Rob Pelinka, for his part, shared his reasons for why they made the D’Angelo Russell trade:

It’s also important to realize that with constant talk and rumors about Russell’s immaturity issues, unwarranted or not, it was clear his value was not as high as it should’ve been around the league, but also shows why the Lakers might be willing to part ways with him in what could be perceived as a salary dump. And as Pelinka outlines, they like Russell’s talent, but this move opens up a huge window of opportunity for them moving forward. Plus, they get a very good player in Brook Lopez to help improve the quality of play this season, and perhaps even bring in more assets in a February deadline deal. And another pick in this year’s draft which they used to leverage two more picks later on while taking a shot at a player they liked in Kyle Kuzma.

It was only a few games in summer league, but for what’s it worth Kuzma looks like he can be a useful contributor to the Lakers this year and beyond. Many have even considered him one of the steals of the draft given where the Lakers got him. And that doesn’t even get into who the Lakers took with their first pick…

Lonzo Ball is clearly Magic and Rob’s Point Guard of the Future

This is probably ultimately the bigger point to be made here. It was a badly kept secret for months leading into the draft that Magic Johnson, and presumably Rob Pelinka as well, were very interested in drafting Lonzo Ball. Magic was seen watching him play several times for UCLA, even at the penultimate game versus De’Aaron Fox and the University of Kentucky in the NCAA Tournament. And once the Lakers received the number 2 pick in the draft via the lottery, the noise about them drafting Ball only intensified.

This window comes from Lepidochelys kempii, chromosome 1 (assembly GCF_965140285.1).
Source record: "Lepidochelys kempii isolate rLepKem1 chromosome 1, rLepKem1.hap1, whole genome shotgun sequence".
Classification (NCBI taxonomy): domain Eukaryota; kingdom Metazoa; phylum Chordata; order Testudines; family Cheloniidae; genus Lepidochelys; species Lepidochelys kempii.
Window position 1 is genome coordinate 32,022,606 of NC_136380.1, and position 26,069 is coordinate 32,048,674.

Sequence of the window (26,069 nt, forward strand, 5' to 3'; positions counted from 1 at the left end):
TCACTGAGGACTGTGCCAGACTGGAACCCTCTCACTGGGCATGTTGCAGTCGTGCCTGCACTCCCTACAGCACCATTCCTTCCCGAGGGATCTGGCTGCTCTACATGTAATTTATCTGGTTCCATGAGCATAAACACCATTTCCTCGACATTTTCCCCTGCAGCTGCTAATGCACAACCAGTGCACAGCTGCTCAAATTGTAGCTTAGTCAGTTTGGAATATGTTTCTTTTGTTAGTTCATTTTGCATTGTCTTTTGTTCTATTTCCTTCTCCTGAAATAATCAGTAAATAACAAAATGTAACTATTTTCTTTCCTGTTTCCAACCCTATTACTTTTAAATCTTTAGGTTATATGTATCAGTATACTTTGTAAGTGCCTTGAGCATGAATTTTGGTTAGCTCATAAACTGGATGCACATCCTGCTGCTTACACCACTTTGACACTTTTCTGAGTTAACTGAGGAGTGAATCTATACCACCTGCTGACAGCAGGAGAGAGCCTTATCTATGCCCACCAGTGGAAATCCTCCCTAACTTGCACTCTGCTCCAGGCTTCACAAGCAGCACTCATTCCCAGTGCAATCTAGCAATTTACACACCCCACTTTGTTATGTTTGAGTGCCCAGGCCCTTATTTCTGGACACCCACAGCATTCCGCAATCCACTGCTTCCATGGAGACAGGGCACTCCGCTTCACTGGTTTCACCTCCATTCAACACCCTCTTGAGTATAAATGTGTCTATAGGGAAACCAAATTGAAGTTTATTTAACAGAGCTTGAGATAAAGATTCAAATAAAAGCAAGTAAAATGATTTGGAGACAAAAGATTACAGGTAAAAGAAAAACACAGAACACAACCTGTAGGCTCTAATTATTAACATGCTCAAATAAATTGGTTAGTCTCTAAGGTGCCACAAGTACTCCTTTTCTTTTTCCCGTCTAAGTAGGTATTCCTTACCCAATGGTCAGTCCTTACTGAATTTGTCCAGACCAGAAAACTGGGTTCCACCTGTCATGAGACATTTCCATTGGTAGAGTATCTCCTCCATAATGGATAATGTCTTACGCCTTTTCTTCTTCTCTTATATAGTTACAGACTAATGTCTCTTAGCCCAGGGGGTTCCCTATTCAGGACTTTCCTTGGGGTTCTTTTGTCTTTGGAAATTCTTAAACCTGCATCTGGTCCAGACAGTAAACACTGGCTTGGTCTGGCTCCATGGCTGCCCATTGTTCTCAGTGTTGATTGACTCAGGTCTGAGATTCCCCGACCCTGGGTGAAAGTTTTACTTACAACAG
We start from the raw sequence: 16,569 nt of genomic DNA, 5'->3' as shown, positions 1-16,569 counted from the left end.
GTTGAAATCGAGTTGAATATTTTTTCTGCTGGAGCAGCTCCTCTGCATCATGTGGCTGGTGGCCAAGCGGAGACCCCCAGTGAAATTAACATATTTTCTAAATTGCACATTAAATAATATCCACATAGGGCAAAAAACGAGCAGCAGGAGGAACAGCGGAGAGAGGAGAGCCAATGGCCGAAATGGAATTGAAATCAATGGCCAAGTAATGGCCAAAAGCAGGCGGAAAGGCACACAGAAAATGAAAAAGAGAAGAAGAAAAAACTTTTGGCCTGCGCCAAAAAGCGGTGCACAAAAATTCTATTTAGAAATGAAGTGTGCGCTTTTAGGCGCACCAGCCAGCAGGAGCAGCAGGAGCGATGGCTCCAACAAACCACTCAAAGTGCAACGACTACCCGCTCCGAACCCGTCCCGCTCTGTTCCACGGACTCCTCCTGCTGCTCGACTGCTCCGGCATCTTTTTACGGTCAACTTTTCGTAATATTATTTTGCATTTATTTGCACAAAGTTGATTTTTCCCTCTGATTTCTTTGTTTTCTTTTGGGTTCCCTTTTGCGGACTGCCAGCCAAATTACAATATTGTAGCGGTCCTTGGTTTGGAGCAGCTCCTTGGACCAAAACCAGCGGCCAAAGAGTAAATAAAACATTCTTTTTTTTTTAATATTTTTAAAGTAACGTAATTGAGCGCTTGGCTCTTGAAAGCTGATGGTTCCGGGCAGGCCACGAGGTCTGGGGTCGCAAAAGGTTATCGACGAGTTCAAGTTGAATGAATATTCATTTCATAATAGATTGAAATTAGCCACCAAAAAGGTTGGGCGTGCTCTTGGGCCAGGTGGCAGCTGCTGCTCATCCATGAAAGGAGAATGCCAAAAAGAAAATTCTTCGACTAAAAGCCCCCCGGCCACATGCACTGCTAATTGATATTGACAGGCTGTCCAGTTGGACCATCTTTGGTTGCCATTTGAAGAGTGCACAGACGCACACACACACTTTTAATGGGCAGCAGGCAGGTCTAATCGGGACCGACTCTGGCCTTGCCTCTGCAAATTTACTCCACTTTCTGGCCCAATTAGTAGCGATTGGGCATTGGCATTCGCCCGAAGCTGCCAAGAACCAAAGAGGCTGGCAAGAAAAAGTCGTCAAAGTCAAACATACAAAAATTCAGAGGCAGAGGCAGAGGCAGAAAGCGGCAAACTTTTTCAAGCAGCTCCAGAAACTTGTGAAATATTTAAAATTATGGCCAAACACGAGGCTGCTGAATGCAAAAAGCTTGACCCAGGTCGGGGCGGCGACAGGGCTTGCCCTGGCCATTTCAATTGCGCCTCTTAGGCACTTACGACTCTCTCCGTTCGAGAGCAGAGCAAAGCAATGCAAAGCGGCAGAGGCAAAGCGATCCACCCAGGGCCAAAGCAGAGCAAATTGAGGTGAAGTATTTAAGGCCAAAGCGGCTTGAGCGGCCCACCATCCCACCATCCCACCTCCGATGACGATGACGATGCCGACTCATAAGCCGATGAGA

While Magic may have played it cool leading up to the draft, leaking they were also considering taking Fox and even Joshua Jackson at number 2 instead, they ultimately did in fact draft Lonzo Ball. And they’ve had nothing but effusive praise for Lonzo since drafting him.

The fact that Magic has been generous with comparing Lonzo to himself speaks volume in how highly he views him and his talent, specifically as a point guard who can bring out the vision he and Pelinka have for the Lakers moving forward. So it’s become very clear that Lonzo is their guy to play point guard, the very position Russell has played for much of his pro career.

Now, it’s true, Russell has learned to play off the ball during his time on the Lakers. He did so during Kobe’s farewell season, and at the end of the 2016–2017 season Russell began to primarily play shooting guard for the Lakers. So fans, myself included, believed this meant that Russell and Lonzo could play together in the same backcourt. And that may have been a legitimate consideration for the Lakers’ front office leading up to the draft.

The reasons they did not move forward with that plan, we do not know. In an interview about Lonzo, Magic referred to his “leadership” and how that was a big factor in why they believe he will be successful. Many in the media took that to be a shot at D’Angelo Russell, that by Magic saying Lonzo is a leader that means he did not feel that Russell was a leader. And that could be true, but I think that’s reading too much into the words being spoken personally. I think it’s as simple as Magic and Rob Pelinka are high on Lonzo, but did not see it working long term playing both together. And Russell was able to offer them flexibility and assets that they wanted, so they made the move and traded him knowing they had their point guard of the future coming in. It’s a reasonable take, and one that I don’t think is necessarily a bad decision on their end.

In summary, I would’ve loved to Russell and Lonzo play together. Now Laker fans will have to focus more on seeing Lonzo and Brandon Ingram play together. But that’s also a very good thing to be excited about. D’Angelo may very well become a star in Brooklyn, the talent to do so is clearly there. And if he does let’s be happy for him there. At the same time, I think it’s also highly likely it won’t be so painful for Laker fans to see, as they will be watching a playoff team and potential contender taking the court every night at the same time. For now, we’ll have to wait and see how it all plays out.